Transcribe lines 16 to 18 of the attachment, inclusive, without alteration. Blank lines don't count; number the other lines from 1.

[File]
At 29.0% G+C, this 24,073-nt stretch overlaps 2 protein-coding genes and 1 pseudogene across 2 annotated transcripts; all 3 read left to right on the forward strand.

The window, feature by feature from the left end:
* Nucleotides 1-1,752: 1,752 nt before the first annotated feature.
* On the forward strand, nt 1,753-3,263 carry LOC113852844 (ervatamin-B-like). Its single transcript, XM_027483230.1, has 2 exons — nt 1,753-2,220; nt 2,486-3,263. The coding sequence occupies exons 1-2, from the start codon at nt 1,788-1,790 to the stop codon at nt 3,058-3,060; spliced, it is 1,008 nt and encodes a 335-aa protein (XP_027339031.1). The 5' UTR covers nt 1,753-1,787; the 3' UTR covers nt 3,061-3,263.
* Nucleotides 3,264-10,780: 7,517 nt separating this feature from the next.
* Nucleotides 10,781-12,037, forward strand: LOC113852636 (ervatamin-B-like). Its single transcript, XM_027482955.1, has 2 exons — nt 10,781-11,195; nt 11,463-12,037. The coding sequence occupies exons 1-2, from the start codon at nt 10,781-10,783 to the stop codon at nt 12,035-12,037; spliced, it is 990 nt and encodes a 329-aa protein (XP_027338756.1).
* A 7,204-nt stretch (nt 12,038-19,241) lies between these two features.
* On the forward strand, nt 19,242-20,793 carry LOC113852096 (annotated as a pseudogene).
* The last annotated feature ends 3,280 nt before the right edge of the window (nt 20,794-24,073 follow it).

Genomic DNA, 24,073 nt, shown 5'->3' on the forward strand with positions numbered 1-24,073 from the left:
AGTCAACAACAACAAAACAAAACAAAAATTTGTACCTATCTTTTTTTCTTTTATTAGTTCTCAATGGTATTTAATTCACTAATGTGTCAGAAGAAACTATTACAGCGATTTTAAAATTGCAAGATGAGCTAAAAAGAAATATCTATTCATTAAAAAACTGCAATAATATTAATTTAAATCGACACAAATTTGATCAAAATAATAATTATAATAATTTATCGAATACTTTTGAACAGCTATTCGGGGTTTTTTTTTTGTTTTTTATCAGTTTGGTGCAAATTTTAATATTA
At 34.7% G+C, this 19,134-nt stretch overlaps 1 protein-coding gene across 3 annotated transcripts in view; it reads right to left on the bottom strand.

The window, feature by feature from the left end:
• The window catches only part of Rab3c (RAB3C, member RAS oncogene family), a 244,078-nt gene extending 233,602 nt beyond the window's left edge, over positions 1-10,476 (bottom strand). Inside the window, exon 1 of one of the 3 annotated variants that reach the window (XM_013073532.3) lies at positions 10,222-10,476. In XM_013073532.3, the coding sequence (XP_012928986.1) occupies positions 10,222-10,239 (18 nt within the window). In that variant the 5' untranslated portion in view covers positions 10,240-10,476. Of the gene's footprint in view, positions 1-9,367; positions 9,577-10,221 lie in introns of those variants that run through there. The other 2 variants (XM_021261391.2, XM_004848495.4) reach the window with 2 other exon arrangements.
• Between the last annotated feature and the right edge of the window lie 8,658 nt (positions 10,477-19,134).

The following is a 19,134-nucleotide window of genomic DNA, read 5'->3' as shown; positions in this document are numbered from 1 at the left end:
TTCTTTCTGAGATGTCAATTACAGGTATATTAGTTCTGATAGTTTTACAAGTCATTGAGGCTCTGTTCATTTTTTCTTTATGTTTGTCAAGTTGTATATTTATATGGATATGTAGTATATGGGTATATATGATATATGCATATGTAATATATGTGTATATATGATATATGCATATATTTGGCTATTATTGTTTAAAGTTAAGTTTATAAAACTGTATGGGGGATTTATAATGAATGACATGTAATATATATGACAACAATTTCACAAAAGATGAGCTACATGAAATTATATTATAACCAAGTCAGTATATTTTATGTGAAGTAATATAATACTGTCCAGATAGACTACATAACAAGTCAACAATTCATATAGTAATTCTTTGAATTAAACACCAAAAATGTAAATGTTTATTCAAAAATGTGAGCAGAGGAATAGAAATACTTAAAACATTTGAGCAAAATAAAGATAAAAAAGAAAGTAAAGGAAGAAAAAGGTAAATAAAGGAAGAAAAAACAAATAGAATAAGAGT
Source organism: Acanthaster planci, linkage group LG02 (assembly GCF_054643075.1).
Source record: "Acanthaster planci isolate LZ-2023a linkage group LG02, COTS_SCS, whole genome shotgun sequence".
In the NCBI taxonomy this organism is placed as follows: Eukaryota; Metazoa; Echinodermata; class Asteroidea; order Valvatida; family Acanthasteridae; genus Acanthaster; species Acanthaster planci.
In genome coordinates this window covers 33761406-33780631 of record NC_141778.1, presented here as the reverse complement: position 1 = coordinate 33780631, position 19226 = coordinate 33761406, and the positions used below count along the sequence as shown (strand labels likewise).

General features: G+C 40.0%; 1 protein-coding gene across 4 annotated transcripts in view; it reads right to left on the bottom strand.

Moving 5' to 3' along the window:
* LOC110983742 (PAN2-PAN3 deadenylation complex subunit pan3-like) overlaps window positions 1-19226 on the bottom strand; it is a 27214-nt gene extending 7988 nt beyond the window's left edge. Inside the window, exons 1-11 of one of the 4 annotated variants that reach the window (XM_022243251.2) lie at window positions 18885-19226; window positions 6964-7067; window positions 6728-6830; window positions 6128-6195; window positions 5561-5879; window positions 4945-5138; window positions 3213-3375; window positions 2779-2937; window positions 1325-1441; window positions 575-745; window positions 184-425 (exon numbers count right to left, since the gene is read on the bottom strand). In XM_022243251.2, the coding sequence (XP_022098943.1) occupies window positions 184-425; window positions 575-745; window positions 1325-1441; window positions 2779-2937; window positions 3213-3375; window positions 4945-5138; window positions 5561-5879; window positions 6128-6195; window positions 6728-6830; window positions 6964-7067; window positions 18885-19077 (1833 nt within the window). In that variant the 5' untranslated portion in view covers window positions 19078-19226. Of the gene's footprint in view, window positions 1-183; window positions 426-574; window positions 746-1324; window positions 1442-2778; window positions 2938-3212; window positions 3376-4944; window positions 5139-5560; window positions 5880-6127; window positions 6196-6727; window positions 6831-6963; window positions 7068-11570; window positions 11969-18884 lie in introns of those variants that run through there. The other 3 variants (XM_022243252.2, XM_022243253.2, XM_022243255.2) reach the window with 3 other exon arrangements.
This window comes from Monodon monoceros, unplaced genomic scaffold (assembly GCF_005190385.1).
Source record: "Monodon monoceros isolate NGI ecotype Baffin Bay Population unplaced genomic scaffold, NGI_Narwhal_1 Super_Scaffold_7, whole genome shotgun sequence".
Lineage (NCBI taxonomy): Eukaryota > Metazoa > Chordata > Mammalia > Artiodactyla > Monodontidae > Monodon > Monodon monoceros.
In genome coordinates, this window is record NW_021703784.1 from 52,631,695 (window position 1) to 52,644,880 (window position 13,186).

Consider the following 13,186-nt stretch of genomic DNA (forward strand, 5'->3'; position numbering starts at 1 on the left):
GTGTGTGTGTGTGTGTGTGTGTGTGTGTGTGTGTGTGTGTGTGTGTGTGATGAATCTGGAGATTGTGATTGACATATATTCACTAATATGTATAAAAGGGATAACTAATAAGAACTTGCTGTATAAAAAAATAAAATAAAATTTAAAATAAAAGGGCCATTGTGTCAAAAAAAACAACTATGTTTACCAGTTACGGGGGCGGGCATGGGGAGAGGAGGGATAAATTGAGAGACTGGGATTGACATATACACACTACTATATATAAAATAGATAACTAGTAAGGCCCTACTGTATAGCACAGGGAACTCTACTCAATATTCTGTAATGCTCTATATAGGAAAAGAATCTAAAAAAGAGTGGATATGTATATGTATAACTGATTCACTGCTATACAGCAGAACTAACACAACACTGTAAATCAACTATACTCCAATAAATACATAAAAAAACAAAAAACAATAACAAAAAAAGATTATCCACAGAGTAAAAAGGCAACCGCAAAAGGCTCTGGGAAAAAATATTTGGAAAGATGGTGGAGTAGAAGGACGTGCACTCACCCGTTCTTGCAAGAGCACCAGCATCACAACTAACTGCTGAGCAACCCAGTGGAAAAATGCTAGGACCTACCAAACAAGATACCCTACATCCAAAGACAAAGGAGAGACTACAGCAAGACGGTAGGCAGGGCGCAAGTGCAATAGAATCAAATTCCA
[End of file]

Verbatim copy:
The following is a 19,134-nucleotide window of genomic DNA, read 5'->3' as shown; positions in this document are numbered from 1 at the left end:
TTCTTTCTGAGATGTCAATTACAGGTATATTAGTTCTGATAGTTTTACAAGTCATTGAGGCTCTGTTCATTTTTTCTTTATGTTTGTCAAGTTGTATATTTATATGGATATGTAGTATATGGGTATATATGATATATGCATATGTAATATATGTGTATATATGATATATGCATATATTTGGCTATTATTGTTTAAAGTTAAGTTTATAAAACTGTATGGGGGATTTATAATGAATGACATGTAATATATATGACAACAATTTCACAAAAGATGAGCTACATGAAATTATATTATAACCAAGTCAGTATATTTTATGTGAAGTAATATAATACTGTCCAGATAGACTACATAACAAGTCAACAATTCATATAGTAATTCTTTGAATTAAACACCAAAAATGTAAATGTTTATTCAAAAATGTGAGCAGAGGAATAGAAATACTTAAAACATTTGAGCAAAATAAAGATAAAAAAGAAAGTAAAGGAAGAAAAAGGTAAATAAAGGAAGAAAAAACAAATAGAATAAGAGT
Source organism: Acanthaster planci, linkage group LG02 (assembly GCF_054643075.1).